I hate decisions. I have the hardest time making them. They scare me. I honestly can see both sides of every issue. I sympathize with both sides, so I cannot easily choose this way or that. Throughout my life, decisions have stopped me in my tracks. I somehow make them, but it is never easy and always grief-filled.
This truth about me has made me feel weird and has kept me from engaging with people. Instead of embracing this truth I wanted to run away from it and wish or pretend it wasn’t my reality. But it is. I’m coming to a point in my life that I’m finally learning to accept who I am: flaws and all.
I recently took a personality test called the Enneagram- have you heard of it? It is a test that gives you a number that corresponds to your personality. I’ve taken a couple different versions of the test and my results have either been a six or a nine. A six is fear driven and called a loyalist (definitely me, although I really wish it wasn’t) and a nine is the peacemaker (also me, but not as strong as the six). It was in these two personality descriptions that I see this inability to make a decision as not a hindrance, but a gift that not everyone has.
I can see two sides to each issue. It isn’t that I can just see it, but I can relate and grasp where each side is deriving its information. It makes it hard for me to choose one as right and one as wrong. In most situations, I would argue, there isn’t a right or a wrong.
Rather than right or wrong, there is a gray that God can work with. There is strength when you lean on God and make decisions based on Him. I don’t think you can make a wrong choice if God is with you. I’ve made really bad choices in my past based on fear, but regardless of the mess I built for myself, God has blessed that path. Sometimes the decision I make has caused me to stay on an unhealthy road longer than I would have, but the destination is still reached.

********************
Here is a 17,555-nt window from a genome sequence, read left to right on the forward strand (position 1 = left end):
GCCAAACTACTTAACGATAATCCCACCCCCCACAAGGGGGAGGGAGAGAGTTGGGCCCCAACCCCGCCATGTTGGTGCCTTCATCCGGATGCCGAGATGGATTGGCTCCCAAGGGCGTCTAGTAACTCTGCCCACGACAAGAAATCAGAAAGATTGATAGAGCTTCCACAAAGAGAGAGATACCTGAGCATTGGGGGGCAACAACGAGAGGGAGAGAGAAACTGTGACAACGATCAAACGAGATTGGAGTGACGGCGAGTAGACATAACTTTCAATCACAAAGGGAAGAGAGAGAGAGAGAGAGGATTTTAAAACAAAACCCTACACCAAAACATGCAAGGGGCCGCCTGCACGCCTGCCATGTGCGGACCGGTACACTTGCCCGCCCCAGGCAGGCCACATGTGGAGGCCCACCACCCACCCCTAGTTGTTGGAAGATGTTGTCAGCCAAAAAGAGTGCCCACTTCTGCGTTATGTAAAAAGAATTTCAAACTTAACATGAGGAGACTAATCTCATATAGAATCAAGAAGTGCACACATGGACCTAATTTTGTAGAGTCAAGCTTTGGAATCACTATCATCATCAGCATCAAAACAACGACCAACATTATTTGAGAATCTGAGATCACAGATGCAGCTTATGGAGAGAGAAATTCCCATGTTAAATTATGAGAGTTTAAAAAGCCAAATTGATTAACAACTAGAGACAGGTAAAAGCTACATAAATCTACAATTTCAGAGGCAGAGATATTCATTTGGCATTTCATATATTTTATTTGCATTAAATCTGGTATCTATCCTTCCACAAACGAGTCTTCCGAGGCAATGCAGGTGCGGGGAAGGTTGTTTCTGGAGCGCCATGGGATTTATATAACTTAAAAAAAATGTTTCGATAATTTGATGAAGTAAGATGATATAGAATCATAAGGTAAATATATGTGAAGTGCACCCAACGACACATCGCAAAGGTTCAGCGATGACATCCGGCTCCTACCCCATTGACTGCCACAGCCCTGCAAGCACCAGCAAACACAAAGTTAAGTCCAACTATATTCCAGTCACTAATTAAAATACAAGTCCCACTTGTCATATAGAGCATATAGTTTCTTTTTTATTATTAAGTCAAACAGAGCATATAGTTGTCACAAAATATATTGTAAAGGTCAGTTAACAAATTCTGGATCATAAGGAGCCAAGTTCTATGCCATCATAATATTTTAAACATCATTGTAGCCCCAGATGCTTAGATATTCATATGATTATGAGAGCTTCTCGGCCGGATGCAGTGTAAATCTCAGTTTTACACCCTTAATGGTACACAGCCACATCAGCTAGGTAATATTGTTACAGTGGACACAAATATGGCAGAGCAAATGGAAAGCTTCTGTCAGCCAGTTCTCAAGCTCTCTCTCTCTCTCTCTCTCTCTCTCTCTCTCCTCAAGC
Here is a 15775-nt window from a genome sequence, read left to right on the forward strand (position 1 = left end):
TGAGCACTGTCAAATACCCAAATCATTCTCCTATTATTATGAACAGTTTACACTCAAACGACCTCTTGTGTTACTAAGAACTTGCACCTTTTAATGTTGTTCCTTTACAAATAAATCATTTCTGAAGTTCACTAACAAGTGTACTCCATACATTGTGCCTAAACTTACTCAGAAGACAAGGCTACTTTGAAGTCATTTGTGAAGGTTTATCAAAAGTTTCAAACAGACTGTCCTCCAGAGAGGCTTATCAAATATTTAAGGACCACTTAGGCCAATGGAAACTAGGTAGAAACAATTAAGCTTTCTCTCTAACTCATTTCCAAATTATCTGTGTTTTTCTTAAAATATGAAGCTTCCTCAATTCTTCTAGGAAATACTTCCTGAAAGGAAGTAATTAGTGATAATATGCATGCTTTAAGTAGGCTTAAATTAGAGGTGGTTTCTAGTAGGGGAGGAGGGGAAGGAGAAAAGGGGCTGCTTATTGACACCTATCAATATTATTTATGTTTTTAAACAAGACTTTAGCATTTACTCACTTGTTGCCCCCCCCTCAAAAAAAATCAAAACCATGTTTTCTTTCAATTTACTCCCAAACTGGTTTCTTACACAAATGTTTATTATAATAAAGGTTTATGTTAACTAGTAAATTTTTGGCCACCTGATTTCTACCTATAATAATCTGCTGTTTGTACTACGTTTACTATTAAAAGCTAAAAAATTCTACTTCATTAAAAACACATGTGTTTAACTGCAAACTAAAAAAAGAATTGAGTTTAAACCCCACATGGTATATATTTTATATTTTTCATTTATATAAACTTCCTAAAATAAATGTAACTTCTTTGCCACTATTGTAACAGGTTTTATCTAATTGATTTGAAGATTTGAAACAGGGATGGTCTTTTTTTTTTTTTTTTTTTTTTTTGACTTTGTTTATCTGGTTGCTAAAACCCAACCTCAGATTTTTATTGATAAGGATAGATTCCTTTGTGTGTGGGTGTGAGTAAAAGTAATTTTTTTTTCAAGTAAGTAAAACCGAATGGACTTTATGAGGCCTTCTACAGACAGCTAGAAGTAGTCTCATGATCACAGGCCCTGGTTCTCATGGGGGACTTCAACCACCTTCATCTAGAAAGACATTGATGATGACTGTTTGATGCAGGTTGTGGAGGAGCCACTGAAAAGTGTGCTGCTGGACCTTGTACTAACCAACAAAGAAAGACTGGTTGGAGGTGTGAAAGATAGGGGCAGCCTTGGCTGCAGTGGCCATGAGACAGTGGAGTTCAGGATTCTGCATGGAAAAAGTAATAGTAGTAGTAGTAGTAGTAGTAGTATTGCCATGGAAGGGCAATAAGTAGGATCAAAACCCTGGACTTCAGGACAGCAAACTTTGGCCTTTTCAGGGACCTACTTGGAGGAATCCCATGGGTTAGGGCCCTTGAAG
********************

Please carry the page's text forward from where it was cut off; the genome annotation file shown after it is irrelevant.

My pastor in California had this perfect analogy he used. He placed a golf ball on the top of his driveway and a bucket on the street. The goal was to get the ball into the bucket by hitting it with a broom. Starting with the ball at the top of the driveway, you hit the ball towards the bucket. The path the ball takes is not straight; it goes to the left and right, it goes fast or slow depending on how you hit it. If you do nothing the ball will roll down the hill, but will not likely make it into the bucket. You have to direct the ball and purposely guide it towards the bucket. Eventually it will get in the bucket.
This is like our life. If we do nothing, we will move but it won’t likely be where we want to go. If we keep trying, keep working, (making decisions) we will make it to our destination. In this analogy, God is the broom and we are the ball. God directs our path. If we veer in a wrong direction, he will hit us back towards the bucket. We may pass it, be on the left or right of it, but He will get us there. As Romans 8:28 says, “And we know that in all things God works for the good of those who love him, who have been called according to his purpose.” He isn’t going to abandon you because you made a bad choice.
I need this reminder in my life. I need to know that my choices are congruent with his path. Perhaps I get off course, but if my intention is to follow him, he will rework my steps. I need to trust that and make the decisions I need to make. For me today, this is encouraging.
As I’m trying to get this podcast off the ground, fears and insecurities are begging me to stop my forward motion. I want to listen and give in. But more strongly, I want to try to keep going. I need to trust God – he put me on this path. If it’s right, he will take it and bless it. If it’s not, he will shake it and use it in another way. He has done this in every situation I’ve ever been in. I can trust that he will do it in this one too.